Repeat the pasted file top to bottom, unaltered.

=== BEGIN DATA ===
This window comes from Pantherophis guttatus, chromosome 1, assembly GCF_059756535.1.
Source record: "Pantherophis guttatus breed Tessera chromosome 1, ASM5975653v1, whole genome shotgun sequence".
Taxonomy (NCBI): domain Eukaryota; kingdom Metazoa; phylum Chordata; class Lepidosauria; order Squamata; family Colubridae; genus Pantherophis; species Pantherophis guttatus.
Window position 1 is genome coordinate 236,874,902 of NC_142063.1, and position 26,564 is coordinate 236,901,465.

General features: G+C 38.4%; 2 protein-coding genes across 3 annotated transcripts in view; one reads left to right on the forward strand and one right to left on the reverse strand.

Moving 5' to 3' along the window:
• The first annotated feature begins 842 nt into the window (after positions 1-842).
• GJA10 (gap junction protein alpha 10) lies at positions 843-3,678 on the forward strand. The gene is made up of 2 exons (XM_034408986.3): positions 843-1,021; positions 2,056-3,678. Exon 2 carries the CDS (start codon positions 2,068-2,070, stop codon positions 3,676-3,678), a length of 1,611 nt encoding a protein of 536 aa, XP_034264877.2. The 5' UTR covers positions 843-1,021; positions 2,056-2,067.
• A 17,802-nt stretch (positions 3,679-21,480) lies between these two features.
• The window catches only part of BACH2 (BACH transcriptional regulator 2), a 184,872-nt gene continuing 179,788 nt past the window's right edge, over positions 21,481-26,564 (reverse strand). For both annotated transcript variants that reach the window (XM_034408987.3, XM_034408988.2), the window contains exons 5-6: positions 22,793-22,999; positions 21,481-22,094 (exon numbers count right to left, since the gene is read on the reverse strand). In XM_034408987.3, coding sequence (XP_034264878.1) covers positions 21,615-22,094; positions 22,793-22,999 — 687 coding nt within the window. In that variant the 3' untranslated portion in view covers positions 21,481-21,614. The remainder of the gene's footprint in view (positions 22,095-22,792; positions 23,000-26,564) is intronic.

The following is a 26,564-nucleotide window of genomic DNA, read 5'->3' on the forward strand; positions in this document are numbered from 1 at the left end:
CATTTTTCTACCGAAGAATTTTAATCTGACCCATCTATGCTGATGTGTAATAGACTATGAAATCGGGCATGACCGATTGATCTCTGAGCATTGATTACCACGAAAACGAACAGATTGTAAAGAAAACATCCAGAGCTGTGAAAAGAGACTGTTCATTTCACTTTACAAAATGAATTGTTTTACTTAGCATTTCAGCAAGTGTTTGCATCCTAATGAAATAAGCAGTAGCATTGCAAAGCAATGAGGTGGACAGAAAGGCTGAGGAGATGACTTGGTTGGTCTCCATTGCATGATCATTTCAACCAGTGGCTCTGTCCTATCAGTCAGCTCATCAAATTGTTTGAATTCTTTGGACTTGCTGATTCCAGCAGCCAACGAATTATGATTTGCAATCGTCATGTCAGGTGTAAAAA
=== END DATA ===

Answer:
This window comes from Pantherophis guttatus, chromosome 1, assembly GCF_059756535.1.
Source record: "Pantherophis guttatus breed Tessera chromosome 1, ASM5975653v1, whole genome shotgun sequence".
Taxonomy (NCBI): domain Eukaryota; kingdom Metazoa; phylum Chordata; class Lepidosauria; order Squamata; family Colubridae; genus Pantherophis; species Pantherophis guttatus.
Window position 1 is genome coordinate 236,874,902 of NC_142063.1, and position 26,564 is coordinate 236,901,465.

General features: G+C 38.4%; 2 protein-coding genes across 3 annotated transcripts in view; one reads left to right on the forward strand and one right to left on the reverse strand.

Moving 5' to 3' along the window:
• The first annotated feature begins 842 nt into the window (after positions 1-842).
• GJA10 (gap junction protein alpha 10) lies at positions 843-3,678 on the forward strand. The gene is made up of 2 exons (XM_034408986.3): positions 843-1,021; positions 2,056-3,678. Exon 2 carries the CDS (start codon positions 2,068-2,070, stop codon positions 3,676-3,678), a length of 1,611 nt encoding a protein of 536 aa, XP_034264877.2. The 5' UTR covers positions 843-1,021; positions 2,056-2,067.
• A 17,802-nt stretch (positions 3,679-21,480) lies between these two features.
• The window catches only part of BACH2 (BACH transcriptional regulator 2), a 184,872-nt gene continuing 179,788 nt past the window's right edge, over positions 21,481-26,564 (reverse strand). For both annotated transcript variants that reach the window (XM_034408987.3, XM_034408988.2), the window contains exons 5-6: positions 22,793-22,999; positions 21,481-22,094 (exon numbers count right to left, since the gene is read on the reverse strand). In XM_034408987.3, coding sequence (XP_034264878.1) covers positions 21,615-22,094; positions 22,793-22,999 — 687 coding nt within the window. In that variant the 3' untranslated portion in view covers positions 21,481-21,614. The remainder of the gene's footprint in view (positions 22,095-22,792; positions 23,000-26,564) is intronic.

The following is a 26,564-nucleotide window of genomic DNA, read 5'->3' on the forward strand; positions in this document are numbered from 1 at the left end:
CATTTTTCTACCGAAGAATTTTAATCTGACCCATCTATGCTGATGTGTAATAGACTATGAAATCGGGCATGACCGATTGATCTCTGAGCATTGATTACCACGAAAACGAACAGATTGTAAAGAAAACATCCAGAGCTGTGAAAAGAGACTGTTCATTTCACTTTACAAAATGAATTGTTTTACTTAGCATTTCAGCAAGTGTTTGCATCCTAATGAAATAAGCAGTAGCATTGCAAAGCAATGAGGTGGACAGAAAGGCTGAGGAGATGACTTGGTTGGTCTCCATTGCATGATCATTTCAACCAGTGGCTCTGTCCTATCAGTCAGCTCATCAAATTGTTTGAATTCTTTGGACTTGCTGATTCCAGCAGCCAACGAATTATGATTTGCAATCGTCATGTCAGGTGTAAAAA